How the shows stack up

At this time of year, history teachers are fond of reminding new students that the past is the key to the future.

A few network executives obviously paid attention in that class.

The coming fall season is nothing if not last season's shows with more of everything: more emphasis on youth and beauty, more spinoffs and knockoffs. There is loads more from familiar writers and producers. The few surprises include more strong family matriarchs appearing as grandmas and lots more dramas. Of the 38 new shows, only 15 are comedies.

The only thing you won't see more of this fall are faces of color.

Even after a tumultuous summer of threatened lawsuits and boycotts from African-American and Hispanic activist groups, the networks are painting an exceptionally color-free autumn with few exceptions. "Judging Amy" was reshot to accommodate new black cast members. Several other shows made last-minute additions of minority characters, although all have indicated these changes were in the works long before summer.

Youth culture continues to bust out all over. From out of the mouths of tots ("Get Real") to grandmas ("Ladies Man"), nominally functional moms and dads ("Malcolm in the Middle"), and even a dog with subtitled lines ("Oh Grow Up"), the emphasis on youth has got kids babbling and parents going adolescent, leaving a noticeable lack of maturity. Exceptions: In "Ladies Man," "Judging Amy," "Love & Money," "Safe Harbor," and "Family Law," a stream of veteran actresses, including Betty White, Dixie Carter, Tyne Daly, and Rue McLanahan, present varying degrees of responsible matriarchal behavior.

Following The WB's lead into adolescent angst, the new schedule is loaded with other teen-targeted shows such as "Freaks and Geeks," "Popular," "Manchester Prep," and "Odd Man Out." They're joined by "Roswell," which pushes the isolated teen concept to a new extreme, turning alienated kids into real aliens.

A plethora of shows stretch the upper edge of adolescence well into the twentysomethings. "Wasteland," "Cold Feet," and "Jack & Jill" owe more than a few creative nods to the enduring NBC hit "Friends," those mouthy Manhattanites now pushing thirtysomething. Hunky Sean Maher ("The Badland") plays a 19-year-old cop whose college-age friends inhabit a much different world from the one he tackles on the streets.

Speaking of law and order: "Law and Order: Special Victims Unit" spins off the original with sometimes gripping if graphic results. There's also a strong law-and-order element to Chris Carter's new sci-fi thriller, "Harsh Realm," although central to the premise is the question: whose law and whose order?

Each TV season seems to expand the lexicon of general tastelessness, albeit occasionally with a gusto that compensates for the crudeness. "Action," a thinly veiled homage to the excesses of legendary Hollywood producer Joel Silver, pretty much fits this bill. Its ad campaign uses the line, "You say self-important egomaniac like it's a bad thing." Obscenities are only perfunctorily bleeped, while the overall tone and attitude is as bottom-dwelling as corporate behavior can be.

The envelope is pushed with some positive results in "Once and Again," "Real Life," and "Malcolm in the Middle," which take a few cinematic liberties with the hour drama and the half-hour sitcom by adding black-and- white footage and allowing characters to address the audience directly.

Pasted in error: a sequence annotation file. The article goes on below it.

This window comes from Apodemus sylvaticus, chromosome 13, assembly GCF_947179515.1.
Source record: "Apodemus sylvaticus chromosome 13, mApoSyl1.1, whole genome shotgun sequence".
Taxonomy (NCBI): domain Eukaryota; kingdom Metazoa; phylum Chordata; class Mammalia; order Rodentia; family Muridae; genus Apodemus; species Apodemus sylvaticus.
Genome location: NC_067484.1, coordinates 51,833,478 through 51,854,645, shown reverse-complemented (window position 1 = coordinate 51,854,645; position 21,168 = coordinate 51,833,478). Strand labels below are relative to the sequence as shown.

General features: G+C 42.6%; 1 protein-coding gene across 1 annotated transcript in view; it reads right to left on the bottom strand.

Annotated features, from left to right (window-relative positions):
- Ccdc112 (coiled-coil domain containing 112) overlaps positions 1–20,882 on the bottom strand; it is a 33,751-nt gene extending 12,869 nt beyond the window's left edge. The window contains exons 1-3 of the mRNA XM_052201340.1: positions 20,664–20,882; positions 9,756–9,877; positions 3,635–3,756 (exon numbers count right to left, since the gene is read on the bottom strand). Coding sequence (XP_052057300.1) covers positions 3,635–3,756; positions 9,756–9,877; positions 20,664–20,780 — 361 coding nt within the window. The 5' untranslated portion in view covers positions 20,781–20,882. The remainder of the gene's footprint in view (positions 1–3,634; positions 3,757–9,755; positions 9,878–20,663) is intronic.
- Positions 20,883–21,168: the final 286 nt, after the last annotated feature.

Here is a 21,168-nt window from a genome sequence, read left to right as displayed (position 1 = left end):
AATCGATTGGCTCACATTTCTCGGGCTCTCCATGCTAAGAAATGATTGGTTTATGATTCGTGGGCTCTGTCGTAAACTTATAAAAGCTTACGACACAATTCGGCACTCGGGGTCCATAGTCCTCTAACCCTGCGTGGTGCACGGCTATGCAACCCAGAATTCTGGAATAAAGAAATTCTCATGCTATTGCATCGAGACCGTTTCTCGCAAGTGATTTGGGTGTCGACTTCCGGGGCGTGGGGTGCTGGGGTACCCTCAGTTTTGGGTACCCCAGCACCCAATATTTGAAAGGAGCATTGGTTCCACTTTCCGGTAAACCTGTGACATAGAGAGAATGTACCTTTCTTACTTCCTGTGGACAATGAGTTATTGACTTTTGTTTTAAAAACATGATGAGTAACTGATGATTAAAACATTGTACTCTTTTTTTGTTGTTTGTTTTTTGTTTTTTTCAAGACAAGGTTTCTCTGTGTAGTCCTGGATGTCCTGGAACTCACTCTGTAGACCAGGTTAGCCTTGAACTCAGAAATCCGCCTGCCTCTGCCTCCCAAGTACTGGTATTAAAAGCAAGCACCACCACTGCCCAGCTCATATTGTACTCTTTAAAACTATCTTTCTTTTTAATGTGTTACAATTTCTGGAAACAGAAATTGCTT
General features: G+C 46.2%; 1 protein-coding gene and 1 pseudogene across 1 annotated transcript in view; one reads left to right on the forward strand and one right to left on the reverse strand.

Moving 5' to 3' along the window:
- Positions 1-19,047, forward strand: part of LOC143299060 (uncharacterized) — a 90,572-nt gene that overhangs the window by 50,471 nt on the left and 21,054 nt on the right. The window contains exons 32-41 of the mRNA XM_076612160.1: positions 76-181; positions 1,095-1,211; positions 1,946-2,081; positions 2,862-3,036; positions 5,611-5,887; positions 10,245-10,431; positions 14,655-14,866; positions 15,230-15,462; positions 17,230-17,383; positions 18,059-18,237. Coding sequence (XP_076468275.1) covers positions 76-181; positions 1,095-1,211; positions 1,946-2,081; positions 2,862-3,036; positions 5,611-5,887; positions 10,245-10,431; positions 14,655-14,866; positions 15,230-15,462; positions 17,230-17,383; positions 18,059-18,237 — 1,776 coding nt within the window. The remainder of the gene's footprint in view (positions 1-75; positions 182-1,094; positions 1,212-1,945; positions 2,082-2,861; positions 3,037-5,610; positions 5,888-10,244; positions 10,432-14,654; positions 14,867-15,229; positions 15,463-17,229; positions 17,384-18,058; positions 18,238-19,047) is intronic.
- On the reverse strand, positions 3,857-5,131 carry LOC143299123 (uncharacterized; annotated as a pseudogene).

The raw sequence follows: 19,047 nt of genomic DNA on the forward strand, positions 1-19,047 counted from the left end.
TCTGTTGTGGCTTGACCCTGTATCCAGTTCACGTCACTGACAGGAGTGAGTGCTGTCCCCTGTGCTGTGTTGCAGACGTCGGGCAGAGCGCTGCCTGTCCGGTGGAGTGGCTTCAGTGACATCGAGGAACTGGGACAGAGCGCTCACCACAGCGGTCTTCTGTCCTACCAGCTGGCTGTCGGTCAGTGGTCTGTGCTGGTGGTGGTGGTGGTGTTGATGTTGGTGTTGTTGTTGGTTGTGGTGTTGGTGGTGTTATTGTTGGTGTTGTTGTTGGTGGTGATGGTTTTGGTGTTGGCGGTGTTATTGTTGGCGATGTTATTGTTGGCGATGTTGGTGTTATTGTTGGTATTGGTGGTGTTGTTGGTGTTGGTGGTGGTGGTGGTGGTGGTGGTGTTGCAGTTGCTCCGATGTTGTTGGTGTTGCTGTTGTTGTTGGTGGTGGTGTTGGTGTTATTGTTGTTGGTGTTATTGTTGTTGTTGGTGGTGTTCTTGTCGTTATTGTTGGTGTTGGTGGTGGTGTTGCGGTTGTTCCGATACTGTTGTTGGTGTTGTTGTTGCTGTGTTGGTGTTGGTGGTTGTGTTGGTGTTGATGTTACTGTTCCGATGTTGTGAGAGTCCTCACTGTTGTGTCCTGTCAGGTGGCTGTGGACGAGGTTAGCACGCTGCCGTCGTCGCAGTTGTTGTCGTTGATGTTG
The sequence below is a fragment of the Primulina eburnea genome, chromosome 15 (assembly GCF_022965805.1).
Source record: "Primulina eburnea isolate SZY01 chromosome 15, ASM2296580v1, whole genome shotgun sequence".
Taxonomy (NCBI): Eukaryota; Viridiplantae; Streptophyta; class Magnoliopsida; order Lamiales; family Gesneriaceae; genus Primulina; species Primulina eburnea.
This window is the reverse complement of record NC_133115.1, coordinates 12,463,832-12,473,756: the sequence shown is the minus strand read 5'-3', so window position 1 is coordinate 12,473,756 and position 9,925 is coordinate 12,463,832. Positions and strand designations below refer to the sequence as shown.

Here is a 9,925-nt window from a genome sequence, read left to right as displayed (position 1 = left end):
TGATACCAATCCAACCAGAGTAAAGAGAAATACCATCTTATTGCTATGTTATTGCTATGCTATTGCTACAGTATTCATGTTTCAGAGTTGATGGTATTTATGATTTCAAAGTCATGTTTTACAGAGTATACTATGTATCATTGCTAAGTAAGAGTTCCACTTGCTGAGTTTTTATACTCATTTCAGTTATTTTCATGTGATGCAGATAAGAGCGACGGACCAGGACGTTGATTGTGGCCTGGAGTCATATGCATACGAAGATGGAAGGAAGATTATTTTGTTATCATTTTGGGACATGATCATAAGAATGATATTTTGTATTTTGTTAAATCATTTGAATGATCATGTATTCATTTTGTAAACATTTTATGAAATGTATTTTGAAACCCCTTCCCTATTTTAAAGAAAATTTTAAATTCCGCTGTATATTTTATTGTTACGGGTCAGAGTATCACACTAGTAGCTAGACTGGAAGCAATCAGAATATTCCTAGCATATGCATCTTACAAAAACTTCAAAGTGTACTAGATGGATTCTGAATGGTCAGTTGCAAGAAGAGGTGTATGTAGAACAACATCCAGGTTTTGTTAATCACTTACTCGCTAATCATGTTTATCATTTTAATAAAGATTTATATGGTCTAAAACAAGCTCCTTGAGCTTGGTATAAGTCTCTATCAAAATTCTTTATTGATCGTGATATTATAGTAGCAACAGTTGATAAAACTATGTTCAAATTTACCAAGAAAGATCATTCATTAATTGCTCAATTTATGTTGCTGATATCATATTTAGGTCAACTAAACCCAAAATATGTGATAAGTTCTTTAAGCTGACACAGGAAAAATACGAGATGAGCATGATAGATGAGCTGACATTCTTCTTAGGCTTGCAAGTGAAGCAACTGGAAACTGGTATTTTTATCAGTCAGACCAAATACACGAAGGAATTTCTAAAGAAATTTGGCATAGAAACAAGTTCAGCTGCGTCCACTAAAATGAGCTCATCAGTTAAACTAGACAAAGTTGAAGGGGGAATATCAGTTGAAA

However, writer David E. Kelley appears to have shed a tad of his devotion to creative freshness with an astonishingly cynical spinoff of his hit show, "Ally McBeal." The new half-hour show, "Ally," clearly aimed at a syndication market more comfortable with half-hour shows, will consist of repackaging "Ally McBeal" reruns, along with what is promised to be "some previously unseen material."

Mr. Kelley will also helm a new lighthearted detective show, "Snoops," with gorgeous twentysomethings playing at being detectives. (Think "Charlie's Angels" for the '90s.)

More spinoffs include "Time of Your Life," in which Jennifer Love Hewitt ("Party of Five") heads for the Big Apple. Same goes for "Angel," David Boreanaz's eponymous new series based on his character in "Buffy, the Vampire Slayer." Both are by the writers who gave birth to the originals.

Another veteran producer, John Wells ("ER"), is contributing heavily to this fall schedule. "Third Watch," in which firemen, cops, and paramedics jostle to save lives and stay alive, is an easy step past the medical drama he created. While the series isn't particularly innovative, it has the singular distinction of being the only well-balanced cast in terms of racial and gender diversity on this fall's schedule.

Mr. Wells will also produce a new show by Aaron Sorkin, the writer of one of last season's hits with critics ("Sports Night"). His highly anticipated new drama, "The West Wing," offers a behind-the-scenes look at the "people and their lives" inside the White House.

Surprisingly, more than a few shows celebrate family values. "Safe Harbor," "Once and Again," "Malcolm in the Middle," even the acerbic "Get Real," appear to have a soft spot for the family, which makes the overt and mostly unfunny male-bashing of shows such as "Ladies Man" or, worse, "Odd Man Out" so grating. The male- bashing is also, ultimately, female- bashing: The men may be clueless, but the women are shrewish.

Every season, the networks pick up a habit or three from cable TV. The worst new trait is on UPN, the struggling sixth-place network (whose existence is in question under the shadow of the Viacom-CBS merger). "WWF Smackdown" (World Wrestling Federation) and "Shasta McNasty" promise to shred the creative envelope entirely.

(c) Copyright 1999. The Christian Science Publishing Society

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